Have you noticed more and more dogs wearing backpacks lately? More than just a fashion statement, backpacks offer the perfect place to stow water for a long walk and give working breeds a sense of ...View Article
You are using an outdated browser. Please upgrade your browser to improve your experience.
Common Pet Emergencies
If your pet is in a life-threatening situation, it is critical that you stay calm and act quickly. Call your pet's regular vet immediately if you need help during daytime hours. But if it is after-hours or on weekends or holidays, call us at the Animal Emergency Centre in Studio City at (818) 760-3882. In the meantime, please read through the following emergency situations and learn the actions to take—as well as preventative measures to avoid emergencies in the first place.
We recommend doing all you can to prevent pet emergencies before they happen. These are just a few tips that everyone with a pet should know and follow:
• Prevent pet poisonings by keeping human foods, all medications, automotive fluids, poisonous plants, and other poisons out of reach. Make sure trash can lids and cabinets are secured.
• Keep pets leashed or in a fenced yard that is not easy to escape.
• Never leave your pet alone in the car, especially on warm days!
• Keep your pet cool, out of the sun and well hydrated on hot days.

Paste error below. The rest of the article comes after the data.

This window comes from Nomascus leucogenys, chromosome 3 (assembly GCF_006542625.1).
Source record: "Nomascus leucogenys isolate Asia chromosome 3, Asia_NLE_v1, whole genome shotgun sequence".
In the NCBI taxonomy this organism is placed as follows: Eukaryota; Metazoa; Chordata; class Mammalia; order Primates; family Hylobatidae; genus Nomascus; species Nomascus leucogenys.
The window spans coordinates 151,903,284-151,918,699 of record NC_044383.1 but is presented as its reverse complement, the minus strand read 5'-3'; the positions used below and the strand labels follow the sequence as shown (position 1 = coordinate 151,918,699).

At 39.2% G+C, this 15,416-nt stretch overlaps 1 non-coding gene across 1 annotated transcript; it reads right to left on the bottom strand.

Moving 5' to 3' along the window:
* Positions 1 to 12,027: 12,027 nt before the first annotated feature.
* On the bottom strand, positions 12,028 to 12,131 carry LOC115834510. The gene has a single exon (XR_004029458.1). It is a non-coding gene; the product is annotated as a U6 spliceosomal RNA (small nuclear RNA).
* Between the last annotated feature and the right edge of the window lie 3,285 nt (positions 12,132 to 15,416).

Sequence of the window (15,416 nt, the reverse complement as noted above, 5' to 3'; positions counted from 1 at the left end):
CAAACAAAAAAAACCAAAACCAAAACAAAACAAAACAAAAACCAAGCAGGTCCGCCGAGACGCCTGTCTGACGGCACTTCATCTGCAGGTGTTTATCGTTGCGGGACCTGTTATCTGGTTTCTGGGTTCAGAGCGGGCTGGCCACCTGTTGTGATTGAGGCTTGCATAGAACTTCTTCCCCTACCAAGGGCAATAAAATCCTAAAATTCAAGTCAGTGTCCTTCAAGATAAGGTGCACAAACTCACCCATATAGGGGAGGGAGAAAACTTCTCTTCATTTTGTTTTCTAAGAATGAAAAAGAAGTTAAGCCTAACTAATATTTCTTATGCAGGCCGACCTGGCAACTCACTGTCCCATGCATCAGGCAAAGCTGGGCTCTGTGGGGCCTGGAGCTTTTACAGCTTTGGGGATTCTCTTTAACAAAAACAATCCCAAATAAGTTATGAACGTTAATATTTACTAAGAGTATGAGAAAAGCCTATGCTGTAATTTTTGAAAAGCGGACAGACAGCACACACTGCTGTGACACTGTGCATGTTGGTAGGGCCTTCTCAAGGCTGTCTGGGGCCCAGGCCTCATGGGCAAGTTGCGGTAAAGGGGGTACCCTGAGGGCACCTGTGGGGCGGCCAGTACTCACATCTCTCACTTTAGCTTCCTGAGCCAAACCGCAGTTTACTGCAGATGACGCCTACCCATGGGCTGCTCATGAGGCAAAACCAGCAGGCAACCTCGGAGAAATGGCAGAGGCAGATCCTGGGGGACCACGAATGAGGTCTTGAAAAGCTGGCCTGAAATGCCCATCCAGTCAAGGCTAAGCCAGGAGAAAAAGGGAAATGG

• Get your pet spayed or neutered.
• Keep your pet current on vaccinations and double check your pet's shot records regularly.
Even with the best precautions, pet emergencies still happen. The following symptoms require immediate veterinary attention:
• Unconscious or unresponsive - Check your pet’s pulse and breathing. Start pet CPR if neither is happening (call us at (818) 760-3882 for help). If your pet is overly hot, use cool, wet towels to lower the temperature and contact your emergency vet immediately.
• Bleeding - Use sterile gauze or clean towels to apply firm pressure to the wound. Be careful around broken bones and come into the emergency vet quickly.
• Breathing Problems - Your pet could be having an allergic reaction or have something stuck in her throat. Gently pull out the tongue to check and carefully pull out any foreign items. Seek immediate help.
• Seizures - Do not panic; clear the area around your pet of any sharp objects and make sure he is away from any stairs. Let the seizure pass while speaking calmly and quietly. Then come in to the emergency vet immediately thereafter.
• Diarrhea or vomiting - These symptoms could indicate a serious illness or poisoning. If they include a bloated, tight stomach, a deadly intestinal blockage could be involved. This requires immediate pet surgery to remove the blockage.
During a pet emergency, it is important to stay calm. If you have a pet, read up on pet emergencies from time to time to refresh your knowledge and be prepared to administer pet first aid and know how to get to our emergency animal hospital fast if there is a problem. Our homepage features a map.
If your pet is showing any strange or alarming symptoms, or seems to be in a lot of pain, do not hesitate to call your vet during their regular hours, or call us overnight, on weekends and holidays. We are here to help!